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IBM Developerworks offers Linux on Mac primer

updated 08:20 am EST, Wed January 21, 2004

Linux on Mac primer

IBM Developerworks has posted an interesting article titled , which evaluates four distributions of Linux for PowerPC machines: Debian, Knoppix, Yellow Dog, and Mandrake: "I found two of the distributions to be well polished and easy to use, right on par with the best x86 Linux distributions; the other two I would have to describe as "not ready yet." A few other distributions exist as well -- and more will certainly be created over time. I was not aiming to provide a thorough comparison of every distribution readers might choose to use, but simply to get a sense of the 'state of the art'..."




by MacNN Staff

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  1. MacNN.com Reader

    Joined: Dec 1969

    0

    How can anyone

    call any distro of Linux polised. Maybe one is put together better than another however they are all poor in comparison to Windows or Macintosh.

  1. MacNN.com Reader

    Joined: Dec 1969

    0

    yep

    agree

  1. MacNN.com Reader

    Joined: Dec 1969

    0

    Xserve: OS X Server free

    He says OS X Server is $999 for the unlimited licence. That's true, but only if you get the OS after the fact.

    If you buy an Xserve, It's free for OS X Server with the unlimited licence.

  1. MacNN.com Reader

    Joined: Dec 1969

    0

    Re: Xserve

    But if you don't want an Xserve, you still face the $1000 cost. Plus, upgrades ARE NOT free, so buy an Xserve today, pay $1000 in September for x.4.

  1. MacNN.com Reader

    Joined: Dec 1969

    0

    OSX Server is not free

    > If you buy an Xserve, It's free for
    > OS X Server with the unlimited licence.

    No - part of the cost of every Mac you buy
    is the license fee. You can buy the OS by itself
    for $129 for Panther and $999 for the unlimited
    client version.

  1. MacNN.com Reader

    Joined: Dec 1969

    0

    I agree re: OS X Server

    Of course, I already said in my original post above OS X Server costs $999 if you buy it after the fact.

    I was just pointing out that the wording of the article might make it sound like OS X Server is $999 regardless if you buy an Xserve or not, and that is not true.

  1. MacNN.com Reader

    Joined: Dec 1969

    0

    go

    Linux. Its the first thing I do when getting a new machine, take out that OSuX.

  1. MacNN.com Reader

    Joined: Dec 1969

    0

    Linux

    is like my brother's car. Looks like both inside and out to have been taken from the dump and dropped on his driveway, however lift the hood and you find an engine so clean and impressive you almost forget about the rest of the car. He inherited the RedNeck genes.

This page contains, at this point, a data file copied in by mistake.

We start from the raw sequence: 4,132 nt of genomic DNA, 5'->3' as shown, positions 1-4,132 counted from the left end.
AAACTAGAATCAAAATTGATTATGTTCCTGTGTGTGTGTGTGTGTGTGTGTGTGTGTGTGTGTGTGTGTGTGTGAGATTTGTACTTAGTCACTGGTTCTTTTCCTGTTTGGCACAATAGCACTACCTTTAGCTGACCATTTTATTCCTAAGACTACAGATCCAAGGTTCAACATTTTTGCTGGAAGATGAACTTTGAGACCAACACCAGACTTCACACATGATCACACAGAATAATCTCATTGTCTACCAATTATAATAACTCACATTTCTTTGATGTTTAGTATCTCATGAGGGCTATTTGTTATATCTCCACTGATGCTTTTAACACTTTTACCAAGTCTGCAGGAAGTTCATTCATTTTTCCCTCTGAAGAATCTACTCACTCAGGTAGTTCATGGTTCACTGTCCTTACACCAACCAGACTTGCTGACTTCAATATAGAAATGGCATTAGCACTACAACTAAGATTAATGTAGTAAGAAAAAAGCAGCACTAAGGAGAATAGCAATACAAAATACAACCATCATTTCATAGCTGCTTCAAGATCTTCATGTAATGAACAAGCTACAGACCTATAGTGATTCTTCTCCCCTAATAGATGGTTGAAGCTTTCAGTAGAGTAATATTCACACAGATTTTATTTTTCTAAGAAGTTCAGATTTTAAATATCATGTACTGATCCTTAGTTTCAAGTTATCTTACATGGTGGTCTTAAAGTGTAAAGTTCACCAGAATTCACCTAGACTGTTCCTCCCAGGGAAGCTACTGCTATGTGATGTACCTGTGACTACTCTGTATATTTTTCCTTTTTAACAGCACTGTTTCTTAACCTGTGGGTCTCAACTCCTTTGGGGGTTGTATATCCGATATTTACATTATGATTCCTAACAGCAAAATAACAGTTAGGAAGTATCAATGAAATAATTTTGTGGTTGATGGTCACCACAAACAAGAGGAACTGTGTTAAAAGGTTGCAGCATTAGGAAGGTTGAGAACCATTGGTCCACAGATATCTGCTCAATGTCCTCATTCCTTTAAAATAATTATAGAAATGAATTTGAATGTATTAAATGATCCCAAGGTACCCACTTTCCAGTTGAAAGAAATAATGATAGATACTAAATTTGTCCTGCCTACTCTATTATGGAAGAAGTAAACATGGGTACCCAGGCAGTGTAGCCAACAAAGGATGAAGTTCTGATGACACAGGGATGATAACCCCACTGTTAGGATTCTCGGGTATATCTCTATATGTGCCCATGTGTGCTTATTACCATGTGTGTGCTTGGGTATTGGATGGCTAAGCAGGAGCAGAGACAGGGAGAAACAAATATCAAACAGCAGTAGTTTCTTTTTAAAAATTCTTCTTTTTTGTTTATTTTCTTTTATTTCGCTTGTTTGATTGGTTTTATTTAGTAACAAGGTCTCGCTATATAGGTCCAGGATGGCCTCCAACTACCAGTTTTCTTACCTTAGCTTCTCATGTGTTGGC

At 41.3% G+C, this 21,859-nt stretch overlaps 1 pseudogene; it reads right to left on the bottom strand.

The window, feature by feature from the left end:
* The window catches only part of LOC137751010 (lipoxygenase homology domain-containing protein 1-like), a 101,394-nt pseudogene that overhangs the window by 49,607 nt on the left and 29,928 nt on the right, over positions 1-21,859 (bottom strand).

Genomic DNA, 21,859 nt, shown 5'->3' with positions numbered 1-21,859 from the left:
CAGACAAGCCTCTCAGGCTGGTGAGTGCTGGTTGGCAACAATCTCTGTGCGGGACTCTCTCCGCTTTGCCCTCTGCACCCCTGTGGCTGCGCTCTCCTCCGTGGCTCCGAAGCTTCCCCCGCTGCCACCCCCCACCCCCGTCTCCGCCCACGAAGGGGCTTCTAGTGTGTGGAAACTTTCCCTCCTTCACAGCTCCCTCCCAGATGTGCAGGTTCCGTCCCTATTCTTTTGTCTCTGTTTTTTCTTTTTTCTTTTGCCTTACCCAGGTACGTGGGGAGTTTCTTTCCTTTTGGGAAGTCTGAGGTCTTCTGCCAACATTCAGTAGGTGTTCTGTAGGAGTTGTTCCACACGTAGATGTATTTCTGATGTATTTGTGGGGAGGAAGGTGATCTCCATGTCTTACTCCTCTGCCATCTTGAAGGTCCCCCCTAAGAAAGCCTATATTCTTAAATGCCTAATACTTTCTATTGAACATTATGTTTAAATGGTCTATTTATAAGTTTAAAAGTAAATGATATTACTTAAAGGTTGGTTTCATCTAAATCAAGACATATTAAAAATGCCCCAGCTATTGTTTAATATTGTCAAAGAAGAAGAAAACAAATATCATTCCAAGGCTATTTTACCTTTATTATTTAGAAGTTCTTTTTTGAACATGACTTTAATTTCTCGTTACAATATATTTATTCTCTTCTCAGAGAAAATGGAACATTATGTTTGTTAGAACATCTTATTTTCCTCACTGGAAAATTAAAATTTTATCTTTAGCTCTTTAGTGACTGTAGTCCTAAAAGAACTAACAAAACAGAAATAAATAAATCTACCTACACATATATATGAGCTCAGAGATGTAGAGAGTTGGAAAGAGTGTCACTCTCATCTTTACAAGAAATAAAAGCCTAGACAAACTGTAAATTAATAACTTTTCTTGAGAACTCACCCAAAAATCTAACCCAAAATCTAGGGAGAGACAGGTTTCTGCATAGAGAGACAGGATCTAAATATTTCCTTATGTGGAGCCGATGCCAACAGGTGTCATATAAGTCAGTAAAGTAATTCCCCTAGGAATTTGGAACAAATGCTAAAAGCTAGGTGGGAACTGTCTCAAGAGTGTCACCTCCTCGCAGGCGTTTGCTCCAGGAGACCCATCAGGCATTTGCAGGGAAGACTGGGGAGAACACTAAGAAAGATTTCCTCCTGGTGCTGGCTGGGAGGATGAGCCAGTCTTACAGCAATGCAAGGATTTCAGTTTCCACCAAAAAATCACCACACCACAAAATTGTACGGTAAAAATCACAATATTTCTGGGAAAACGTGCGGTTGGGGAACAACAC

Key word?

    Almost

    OSX doesn't have the engine of Linux, but it's very balanced and is much more serviceable by humans than Linux.

    I'm not attempting to "diss" Linux, I'm just hung up on that "polished" word.

    I just installed KDE and am now compiling Gnome 2.4 on my OSX box using Fink. You know, because I'm a geek.

    I understand that most management with Linux is done via CLI using vi, however any modern OS has a GUI of some sorts and having to look an use KDE all day would really annoy me. Gnome is better, however I cannot comment too much with 2.4. (Gnome 1.4 appears to be much more "Mac" like whereas KDE goes the "Windows" route) Screenshots are nice though they don't say anything about usability.

    I say Linux is coming along. For embedded servers that do not rely on real time operations where OS's such as QNX shines, it's a perfect fit. However to put Linux anywhere where humans other than the geek subculture are exposed to it day in and out would be considered torture in my book.

    Of course, my first exposure to a GUI was GEOS for the C64, followed by the MacOS and then Win3.1. So I suppose I'm a glutton for punishment.

  1. MacNN.com Reader

    Joined: Dec 1969

    0

    Under the hood

    I have a Red Hat Linux 9 Server running netatalk and SMB services here at work. It is doing printer sharing, file sharing and the like. Samba 3.0 smokes on Linux- Netatalk is ok for the last remaining OS 9 folks- but man does Samba FLY on Linux!! I am very impressed at what is under the hood there with RH9. The distro is very stable and highly configurable. But I just can't imagine it as a Desktop OS for common users. KDE is just butt ugly, Bluecurve Gnome is OK (very OS X like actually in some ways) but the many desktop options and flavors that just pollute the simplicity of what should be a functional Desktop OS makes Linux still for servers only in my book....

  1. MacNN.com Reader

    Joined: Dec 1969

    0

    2004

    2004 should be the year of the Linux Desktop.

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